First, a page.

Exercises to Replace the Barbell Deadlift

The barbell squat is one alternative to the deadlift for training your back, butt and legs.

The barbell squat is one alternative to the deadlift for training your back, butt and legs.

The barbell deadlift is an effective way to train your lower back, butt and legs, but it requires experience to perform safely. Whether you’re working on developing your technique or are recovering from an injury, there is no need to forego training on these muscle groups. There are a variety of exercises available that allow you to safely continue your training.

Smith Machine Deadlift

The Smith machine deadlift mimics the movements of the barbell deadlift but doesn’t require the dynamic stabilization necessary to balance the weights when using the barbell. Load the machine with your desired weight and stand with your feet about shoulder-width apart. Bend your knees and grasp the bar. Keep your back straight and your eyes looking forward and use the muscles of your back and legs to return to a standing position, lifting the weights off the floor. Hold this position for a second and return to the starting position. Repeat according to your exercise program.

Barbell Squat

Like the barbell deadlift, the squat strengthens the muscles of your lower back, legs and butt. Stand with your feet about shoulder-width apart with a loaded barbell across the back of your shoulders. Hold the bar with both hands and bend both knees as you keep your back straight and your eyes looking forward. Continue bending until your thighs are nearly parallel to the floor. Hold this position for a second and straighten both knees to return to the starting position. Repeat until exhaustion or according to your exercise program.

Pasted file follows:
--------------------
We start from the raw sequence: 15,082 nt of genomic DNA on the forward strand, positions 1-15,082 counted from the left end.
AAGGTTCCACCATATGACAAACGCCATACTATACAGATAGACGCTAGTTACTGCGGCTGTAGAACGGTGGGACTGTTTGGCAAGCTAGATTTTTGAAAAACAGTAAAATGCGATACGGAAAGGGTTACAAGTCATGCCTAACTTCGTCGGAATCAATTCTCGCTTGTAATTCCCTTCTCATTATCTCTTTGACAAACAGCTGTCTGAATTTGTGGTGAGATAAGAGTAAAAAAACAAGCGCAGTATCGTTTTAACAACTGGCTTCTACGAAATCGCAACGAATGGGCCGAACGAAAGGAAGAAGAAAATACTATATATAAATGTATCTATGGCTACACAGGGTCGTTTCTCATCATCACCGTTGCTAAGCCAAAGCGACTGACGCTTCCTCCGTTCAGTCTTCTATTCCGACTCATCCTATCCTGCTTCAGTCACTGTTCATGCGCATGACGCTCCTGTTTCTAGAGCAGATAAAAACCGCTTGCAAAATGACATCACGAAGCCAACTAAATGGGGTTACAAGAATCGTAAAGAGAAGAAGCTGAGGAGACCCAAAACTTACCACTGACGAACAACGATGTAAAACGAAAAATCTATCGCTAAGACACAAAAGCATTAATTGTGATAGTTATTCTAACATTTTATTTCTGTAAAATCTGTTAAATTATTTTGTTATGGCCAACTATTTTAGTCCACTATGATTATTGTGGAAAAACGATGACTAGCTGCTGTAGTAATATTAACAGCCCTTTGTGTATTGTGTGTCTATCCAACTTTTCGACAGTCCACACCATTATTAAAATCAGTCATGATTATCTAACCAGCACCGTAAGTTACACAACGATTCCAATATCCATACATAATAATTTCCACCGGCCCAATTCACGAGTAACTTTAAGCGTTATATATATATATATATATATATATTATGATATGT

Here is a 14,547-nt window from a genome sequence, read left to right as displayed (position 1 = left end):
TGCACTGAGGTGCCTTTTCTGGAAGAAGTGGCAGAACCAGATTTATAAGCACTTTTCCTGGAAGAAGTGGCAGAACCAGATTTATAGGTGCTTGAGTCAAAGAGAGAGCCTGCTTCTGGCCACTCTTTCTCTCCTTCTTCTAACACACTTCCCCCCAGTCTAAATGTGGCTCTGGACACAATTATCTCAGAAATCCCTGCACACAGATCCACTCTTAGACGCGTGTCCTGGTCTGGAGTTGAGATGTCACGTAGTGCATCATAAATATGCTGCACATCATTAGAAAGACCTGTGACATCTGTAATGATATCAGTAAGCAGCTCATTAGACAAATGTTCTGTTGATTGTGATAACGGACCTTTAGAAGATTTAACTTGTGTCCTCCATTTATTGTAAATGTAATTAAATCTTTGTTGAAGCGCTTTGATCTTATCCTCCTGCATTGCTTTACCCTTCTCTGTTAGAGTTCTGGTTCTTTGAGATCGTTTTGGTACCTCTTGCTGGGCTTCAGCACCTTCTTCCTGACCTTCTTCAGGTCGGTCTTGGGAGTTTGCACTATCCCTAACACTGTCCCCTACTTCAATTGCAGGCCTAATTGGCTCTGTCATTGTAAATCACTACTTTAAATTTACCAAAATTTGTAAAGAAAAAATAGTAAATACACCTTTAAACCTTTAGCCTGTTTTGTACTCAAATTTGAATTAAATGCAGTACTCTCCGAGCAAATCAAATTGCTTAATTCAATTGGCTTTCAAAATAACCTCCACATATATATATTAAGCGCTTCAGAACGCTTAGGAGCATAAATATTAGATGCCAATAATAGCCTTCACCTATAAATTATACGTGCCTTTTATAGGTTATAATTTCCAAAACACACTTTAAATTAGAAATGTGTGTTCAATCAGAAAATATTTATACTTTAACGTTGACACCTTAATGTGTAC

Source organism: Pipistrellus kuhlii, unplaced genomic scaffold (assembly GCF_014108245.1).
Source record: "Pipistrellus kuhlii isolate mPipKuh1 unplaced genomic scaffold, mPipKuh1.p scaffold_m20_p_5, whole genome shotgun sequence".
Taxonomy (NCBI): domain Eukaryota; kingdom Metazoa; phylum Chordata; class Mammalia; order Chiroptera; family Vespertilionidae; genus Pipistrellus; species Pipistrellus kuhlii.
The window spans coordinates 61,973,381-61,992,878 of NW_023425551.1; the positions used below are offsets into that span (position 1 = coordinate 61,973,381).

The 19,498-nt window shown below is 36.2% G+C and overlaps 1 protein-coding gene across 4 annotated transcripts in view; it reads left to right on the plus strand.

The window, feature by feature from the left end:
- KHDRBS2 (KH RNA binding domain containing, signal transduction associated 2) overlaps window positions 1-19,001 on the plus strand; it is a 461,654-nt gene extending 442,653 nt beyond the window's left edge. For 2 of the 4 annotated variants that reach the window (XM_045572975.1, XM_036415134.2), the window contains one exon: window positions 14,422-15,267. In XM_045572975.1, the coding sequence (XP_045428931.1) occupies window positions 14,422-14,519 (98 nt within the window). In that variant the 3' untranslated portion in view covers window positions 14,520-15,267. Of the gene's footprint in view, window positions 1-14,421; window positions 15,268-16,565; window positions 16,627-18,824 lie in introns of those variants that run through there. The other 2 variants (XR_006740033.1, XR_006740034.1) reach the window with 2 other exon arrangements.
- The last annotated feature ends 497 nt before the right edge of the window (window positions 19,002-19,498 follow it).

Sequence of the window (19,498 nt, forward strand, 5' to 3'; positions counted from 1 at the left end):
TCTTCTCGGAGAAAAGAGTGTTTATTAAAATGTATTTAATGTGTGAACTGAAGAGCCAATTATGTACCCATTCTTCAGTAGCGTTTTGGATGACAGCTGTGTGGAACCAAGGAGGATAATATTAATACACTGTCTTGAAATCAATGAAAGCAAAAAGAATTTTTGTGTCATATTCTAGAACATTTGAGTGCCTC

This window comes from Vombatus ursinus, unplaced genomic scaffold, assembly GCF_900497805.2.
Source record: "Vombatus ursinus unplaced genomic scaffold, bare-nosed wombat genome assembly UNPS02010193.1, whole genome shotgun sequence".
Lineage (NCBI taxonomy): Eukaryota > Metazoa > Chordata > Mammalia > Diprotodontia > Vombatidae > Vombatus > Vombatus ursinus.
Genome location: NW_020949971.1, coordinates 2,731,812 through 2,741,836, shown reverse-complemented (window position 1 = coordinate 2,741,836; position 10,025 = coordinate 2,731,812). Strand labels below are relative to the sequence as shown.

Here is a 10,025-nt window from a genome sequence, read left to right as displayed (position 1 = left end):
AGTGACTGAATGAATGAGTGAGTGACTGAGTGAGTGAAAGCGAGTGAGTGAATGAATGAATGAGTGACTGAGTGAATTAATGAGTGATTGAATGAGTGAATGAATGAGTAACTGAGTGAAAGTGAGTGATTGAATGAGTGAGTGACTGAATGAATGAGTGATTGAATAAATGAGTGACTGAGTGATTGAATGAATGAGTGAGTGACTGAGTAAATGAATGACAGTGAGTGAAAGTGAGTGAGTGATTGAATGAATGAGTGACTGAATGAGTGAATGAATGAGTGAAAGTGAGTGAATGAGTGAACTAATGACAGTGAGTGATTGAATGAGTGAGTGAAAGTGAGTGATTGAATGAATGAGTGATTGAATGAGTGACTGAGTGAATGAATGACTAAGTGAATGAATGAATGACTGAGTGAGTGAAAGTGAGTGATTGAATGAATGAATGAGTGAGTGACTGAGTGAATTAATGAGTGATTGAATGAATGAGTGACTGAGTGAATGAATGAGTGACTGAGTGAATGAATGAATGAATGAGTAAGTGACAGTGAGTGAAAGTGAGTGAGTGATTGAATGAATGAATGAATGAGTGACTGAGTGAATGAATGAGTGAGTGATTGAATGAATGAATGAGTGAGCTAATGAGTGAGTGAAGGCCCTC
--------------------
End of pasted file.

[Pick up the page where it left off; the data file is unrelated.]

Seated Leg Press

The seated leg press works your thighs and butt, similar to the deadlift. After selecting your desired weight, sit down in the leg press machine with your back firmly against the back rest and your feet on the weight plate about shoulder-width apart. Use the muscles of your butt and legs to straighten both knees at the same time, lifting the weights. Be sure you don’t lock your knees, as this can cause injury. Hold this position for a second before using a slow and controlled motion to return to the starting position. Repeat according to your exercise program.

Stiff Leg Barbell Good Morning

Like the deadlift, caution should be used when starting the stiff leg barbell good morning because it can cause injury if performed improperly. Load a barbell with your desired weight and place it across the back of your shoulders. Hold the bar with a wide grip with your palms facing forward. Keep your eyes looking forward and your back straight. While keeping your knees straight, bend over at your hips until your upper body is nearly parallel to the floor. Hold this position for a second before using the muscles of your lower back to return to the standing position. Repeat for your desired number of repetitions.

 

About the Author

Keith Strange spent more than a decade as a staff writer for newspapers in the southeastern United States, winning numerous awards for his work. He has a B.S. in wellness/sports medicine from Averett University and completed graduate work in exercise physiology. Strange is a former competitive martial artist and holds a third-degree black belt in tae kwon do.

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